Microscopic examination of the carbonized rod reveals retention of the general fibrillar configuration of the precursor cellulosic rod with the exception that some of the extremely fine fibrous appendages of the paper pulp particles are missing. There is also carbonized material which appears to bond the fibrous elements together. Such bonding material is thought to derive from the tar-like pyrolyzate generated during pyrolysis as well as from carbonization of the binding agent. Because of the particular apparatus and process utilized, the pyrolyzate is permitted to condense on the fibers in cooler regions of the rod upstream from the heated die. The condensed pyrolyzate then undergoes carbonization to form rigid bridging between fibers. This self-generated or autogenous carbonized bonding material improves the structural integrity of the combustible carbonized rod, and increases its flexural strength.
The flexural strength of the carbonized rod should be adequate to facilitate machine handling in the production of cigarettes. For the purpose of this invention, it has been found expedient to measure the flexural strength by horizontally supporting a specimen at two points located 36.5 mm apart and determining the amount of downwardly applied force needed to break the rod at the center of its span. An Instron Tensile Tester (made by the Instron Engineering Corp., Canton, MA) coupled to a strip chart recorder was utilized to determine the applied force. The rate of downward movement of the force-applying member is 5 cm/min., and the chart speed is 10 cm/min. When measured in this manner, it is found that, in order to possess adequate strength for use in cigarette fabrication, the carbonized rod should possess a flexural strength greater than 4 grams and preferably greater than 10 grams.
The nature of the porosity of the carbonized rod is such that the rod contains greater than 60 percent and preferably greater than 80 percent volume of interconnecting void space as measured by the method of Hartung and Dwyer reported in Paper #10 of the Tobacco Chemists Research Conference, October 1974. The percentage of open volume within a carbonized rod may also be ascertained by determining the volume of solid material within the rod using an air pycnometer and comparing this value with the total or envelope volume of the rod structure. It is believed that weight loss is generally related to the present of pore volume. Pore volumes in excess of 98.5%, although potentially desirable for smoking considerations, are associated with unsatisfactorily low rod strength.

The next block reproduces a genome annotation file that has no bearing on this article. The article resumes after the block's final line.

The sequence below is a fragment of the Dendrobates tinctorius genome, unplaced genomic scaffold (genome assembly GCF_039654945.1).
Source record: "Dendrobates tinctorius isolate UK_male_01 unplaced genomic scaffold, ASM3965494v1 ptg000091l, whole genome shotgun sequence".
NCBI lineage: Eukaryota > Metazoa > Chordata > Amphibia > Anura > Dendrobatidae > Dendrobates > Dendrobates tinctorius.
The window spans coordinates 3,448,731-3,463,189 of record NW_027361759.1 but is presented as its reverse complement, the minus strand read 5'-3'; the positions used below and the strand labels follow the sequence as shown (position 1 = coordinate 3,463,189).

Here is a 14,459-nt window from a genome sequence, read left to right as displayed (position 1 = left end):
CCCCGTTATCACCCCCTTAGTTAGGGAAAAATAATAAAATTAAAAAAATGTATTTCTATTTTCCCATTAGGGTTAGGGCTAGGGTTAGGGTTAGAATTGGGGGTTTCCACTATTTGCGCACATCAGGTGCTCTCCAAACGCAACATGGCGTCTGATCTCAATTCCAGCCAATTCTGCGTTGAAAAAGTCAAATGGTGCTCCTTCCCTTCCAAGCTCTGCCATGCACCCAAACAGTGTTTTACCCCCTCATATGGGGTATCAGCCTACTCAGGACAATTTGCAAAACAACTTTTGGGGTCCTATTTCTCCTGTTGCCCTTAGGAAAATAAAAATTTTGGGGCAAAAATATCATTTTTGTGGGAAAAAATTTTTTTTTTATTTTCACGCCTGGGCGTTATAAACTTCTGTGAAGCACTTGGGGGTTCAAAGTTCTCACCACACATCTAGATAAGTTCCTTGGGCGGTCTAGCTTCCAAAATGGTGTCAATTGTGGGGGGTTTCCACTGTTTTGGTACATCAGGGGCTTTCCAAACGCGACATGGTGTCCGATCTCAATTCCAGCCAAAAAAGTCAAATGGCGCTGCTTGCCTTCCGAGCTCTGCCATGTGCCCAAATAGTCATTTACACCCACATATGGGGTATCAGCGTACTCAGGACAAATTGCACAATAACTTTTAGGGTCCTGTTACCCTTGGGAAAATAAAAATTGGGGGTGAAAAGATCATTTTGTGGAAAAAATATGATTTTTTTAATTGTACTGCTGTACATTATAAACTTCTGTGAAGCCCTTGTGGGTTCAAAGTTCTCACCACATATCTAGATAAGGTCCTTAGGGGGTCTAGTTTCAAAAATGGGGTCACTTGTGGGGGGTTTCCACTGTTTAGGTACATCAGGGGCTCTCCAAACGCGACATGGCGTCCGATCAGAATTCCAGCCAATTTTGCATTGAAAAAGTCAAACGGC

The carbonized rod produced according to the method of the present invention is combustible and exhibits properties of filtration which are superior to those of conventional cellulose acetate filters in that the combustible carbon filters of the present invention, trap more TPM than the cellulose acetate filters. When incorporated in a tobacco-containing cigarette, the carbon filter traps TPM and then, when the coal reaches the carbon filter, it burns in a manner resembling the tobacco column but releases no TPM of its own and little of the trapped, condensed TPM produced by the combustion of the tobacco column. The combustible carbon filter thus permits the manufacture of what may be referred to as a controlled profile tobacco-containing cigarette wherein the last few puffs may be perceived by the smoker to be as mild as the initial puffs.
The carbonized rod, when employed as a filter, will preferably have a length of from about 10 mm to about 40 mm and may be employed in conjunction with a conventional filter such as a cellulose acetate filter, which conventionally are from about 10 mm to about 25 mm in length, preferably in abutting end-to-end relationship thereto and intermediate the tobacco column and the conventional filter as shown in FIG. 1, or may be spaced therefrom. When spaced from the conventional filter, the space between the two filters may be a void or may contain tobacco. With dual filter cigarettes, such as is shown in FIG. 1, an 80% reduction in TPM delivery has been obtained. The carbon filter may also be employed as the sole filter in a tobacco-containing cigarette and as such may be located at the mouth end of the cigarette, as is a conventional filter, or may be placed intermediate the ends of the cigarette with tobacco columns on either side of it as shown in FIG. 2.
The combustible carbonized rod of the present invention may also be employed as a tobacco-free smoking product by cutting the carbonized rod to a conventional cigarette length, that is, from about 85 mm to about 120 mm, adding tobacco flavors thereto and then wrapping it with a conventional cigarette wrapping paper. The tobacco-free smoking product burns readily, producing an ash. The combustible carbonized rod may, in fact, contain about 20 to about 50 percent by weight of ash-forming materials.
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|U.S. Classification||131/331, 131/334, 131/359, 131/369, 131/364|
|International Classification||A24D3/10, A24D3/02, A24F47/00|
|Cooperative Classification||A24D3/02, A24D3/10, A24F47/004|
|European Classification||A24D3/02, A24D3/10, A24F47/00B2|
|Aug 25, 1981||AS||Assignment|
Owner name: PHILIP MORRIS INCORPORATED, 100 PARK AVENUE, NEW Y
Free format text: ASSIGNMENT OF ASSIGNORS INTEREST.;ASSIGNORS:RAINER, NORMAN B.;KERITSIS, GUS D.;REEL/FRAME:003913/0575
Effective date: 19810824
Owner name: PHILIP MORRIS INCORPORATED, NEW YORK
Free format text: ASSIGNMENT OF ASSIGNORS INTEREST;ASSIGNORS:RAINER, NORMAN B.;KERITSIS, GUS D.;REEL/FRAME:003913/0575
Effective date: 19810824
|Aug 5, 1982||AS||Assignment|
Owner name: PHILIP MORRIS INCORPORATED, 100 PARK AVE., NEW YOR
Free format text: ASSIGNMENT OF ASSIGNORS INTEREST.;ASSIGNORS:RAINER, NORMAN B.;KERITSIS, GUS D.;REEL/FRAME:004022/0650
Effective date: 19820726
|Jun 14, 1988||REMI||Maintenance fee reminder mailed|
|Jul 13, 1988||SULP||Surcharge for late payment|
|Jul 13, 1988||FPAY||Fee payment|
Year of fee payment: 4
|Mar 13, 1992||FPAY||Fee payment|
Year of fee payment: 8
|Jun 18, 1996||REMI||Maintenance fee reminder mailed|
|Nov 10, 1996||LAPS||Lapse for failure to pay maintenance fees|
|Jan 21, 1997||FP||Expired due to failure to pay maintenance fee|
Effective date: 19961113